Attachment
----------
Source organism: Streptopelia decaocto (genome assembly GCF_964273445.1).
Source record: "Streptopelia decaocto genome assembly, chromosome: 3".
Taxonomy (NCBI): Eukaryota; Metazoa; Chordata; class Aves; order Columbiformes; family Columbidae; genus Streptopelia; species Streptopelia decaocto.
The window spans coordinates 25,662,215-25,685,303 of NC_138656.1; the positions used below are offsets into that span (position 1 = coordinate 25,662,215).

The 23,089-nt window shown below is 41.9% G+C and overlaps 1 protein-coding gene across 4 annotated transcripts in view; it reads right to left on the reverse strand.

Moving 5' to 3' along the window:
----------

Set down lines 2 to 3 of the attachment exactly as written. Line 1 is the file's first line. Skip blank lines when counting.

Source record: "Streptopelia decaocto genome assembly, chromosome: 3".
Taxonomy (NCBI): Eukaryota; Metazoa; Chordata; class Aves; order Columbiformes; family Columbidae; genus Streptopelia; species Streptopelia decaocto.